In the last few posts I discussed the five purposes of small groups at High Point church. Our vision for small groups is for them to be Christ centered, transformational communities. The five purposes and practices of small groups are designed to build these communities.
One point of application I took away from Nic’s sermon yesterday came right off the bat- as he mentioned John G. Paton’s story and how reading about missionaries has encouraged and inspired him, I decided I wanted to do more of that myself. I suggested he put out a blog post with some recommendations…he responded by assigning me the work instead- well played. Here is the fruit of that discussion:
Why Read Biographies of Christians?
John Piper wrote a short chapter on why to read Christian biography in his book Brothers, We are Not Professionals. He points out that Hebrews 11, a summary of many of the greats of faith in the biblical story, is written to compel us to run the race of our faith well. If an author of Scripture sees value in sharing stories of faith lived out to spur his readers on, it makes sense for us to seek these too. Continue reading Learning the Stories of Christian Missionaries→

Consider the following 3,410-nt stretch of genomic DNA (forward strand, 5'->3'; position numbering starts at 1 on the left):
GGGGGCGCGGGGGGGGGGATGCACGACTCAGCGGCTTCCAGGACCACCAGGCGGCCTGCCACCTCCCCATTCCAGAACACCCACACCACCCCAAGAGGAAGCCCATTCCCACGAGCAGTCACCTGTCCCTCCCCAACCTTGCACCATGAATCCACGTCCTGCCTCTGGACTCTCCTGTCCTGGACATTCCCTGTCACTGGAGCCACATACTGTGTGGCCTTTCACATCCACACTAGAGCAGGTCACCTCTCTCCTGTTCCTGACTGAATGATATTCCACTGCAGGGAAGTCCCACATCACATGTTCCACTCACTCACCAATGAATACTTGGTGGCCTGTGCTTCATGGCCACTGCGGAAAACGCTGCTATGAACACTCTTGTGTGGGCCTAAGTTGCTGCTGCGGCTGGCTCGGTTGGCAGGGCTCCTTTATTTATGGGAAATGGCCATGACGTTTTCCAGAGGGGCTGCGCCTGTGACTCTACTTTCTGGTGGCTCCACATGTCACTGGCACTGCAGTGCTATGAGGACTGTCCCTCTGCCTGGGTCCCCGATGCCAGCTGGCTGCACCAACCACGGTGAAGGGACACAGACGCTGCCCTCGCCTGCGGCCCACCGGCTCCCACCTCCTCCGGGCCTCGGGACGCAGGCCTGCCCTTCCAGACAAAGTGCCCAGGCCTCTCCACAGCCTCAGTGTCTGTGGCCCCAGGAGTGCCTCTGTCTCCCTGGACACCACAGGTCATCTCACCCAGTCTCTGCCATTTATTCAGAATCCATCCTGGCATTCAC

High Point Church has always been a missions church. We have never been afraid to believe the gospel is for all people. And there have always been people within our movements who have risen up to answer the call to foreign fields. High Point is just over 50 years old, and over 50 years global missions has changed a lot. Very few new missionaries hear what John Paton (sailed from Scotland to the New Hebrides April 16, 1858) was told, “You will be eaten by Cannibals!” (He almost was.) Missions looks a lot different, even though we are often doing many of the same things we have always done. We are translating the Bible into new tongues. We are helping people and economic squalor apply basic technologies for better lives. We are teaching indigenous missionaries to preach the gospel. We are sending Western missionaries into countries with no indigenous witness – especially in Muslim lands.